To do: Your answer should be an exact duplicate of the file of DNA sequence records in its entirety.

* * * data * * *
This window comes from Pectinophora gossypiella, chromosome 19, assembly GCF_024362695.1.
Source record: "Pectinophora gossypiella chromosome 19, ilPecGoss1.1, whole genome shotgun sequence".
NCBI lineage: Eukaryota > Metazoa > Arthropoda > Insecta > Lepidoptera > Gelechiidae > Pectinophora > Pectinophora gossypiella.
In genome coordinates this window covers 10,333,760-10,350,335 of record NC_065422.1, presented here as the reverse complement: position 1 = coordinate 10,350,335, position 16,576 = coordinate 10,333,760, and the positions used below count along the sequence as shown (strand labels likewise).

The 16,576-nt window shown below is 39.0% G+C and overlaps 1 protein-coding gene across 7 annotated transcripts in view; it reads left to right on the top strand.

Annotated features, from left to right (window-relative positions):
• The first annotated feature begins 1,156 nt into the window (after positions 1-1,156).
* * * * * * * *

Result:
This window comes from Pectinophora gossypiella, chromosome 19, assembly GCF_024362695.1.
Source record: "Pectinophora gossypiella chromosome 19, ilPecGoss1.1, whole genome shotgun sequence".
NCBI lineage: Eukaryota > Metazoa > Arthropoda > Insecta > Lepidoptera > Gelechiidae > Pectinophora > Pectinophora gossypiella.
In genome coordinates this window covers 10,333,760-10,350,335 of record NC_065422.1, presented here as the reverse complement: position 1 = coordinate 10,350,335, position 16,576 = coordinate 10,333,760, and the positions used below count along the sequence as shown (strand labels likewise).

The 16,576-nt window shown below is 39.0% G+C and overlaps 1 protein-coding gene across 7 annotated transcripts in view; it reads left to right on the top strand.

Annotated features, from left to right (window-relative positions):
• The first annotated feature begins 1,156 nt into the window (after positions 1-1,156).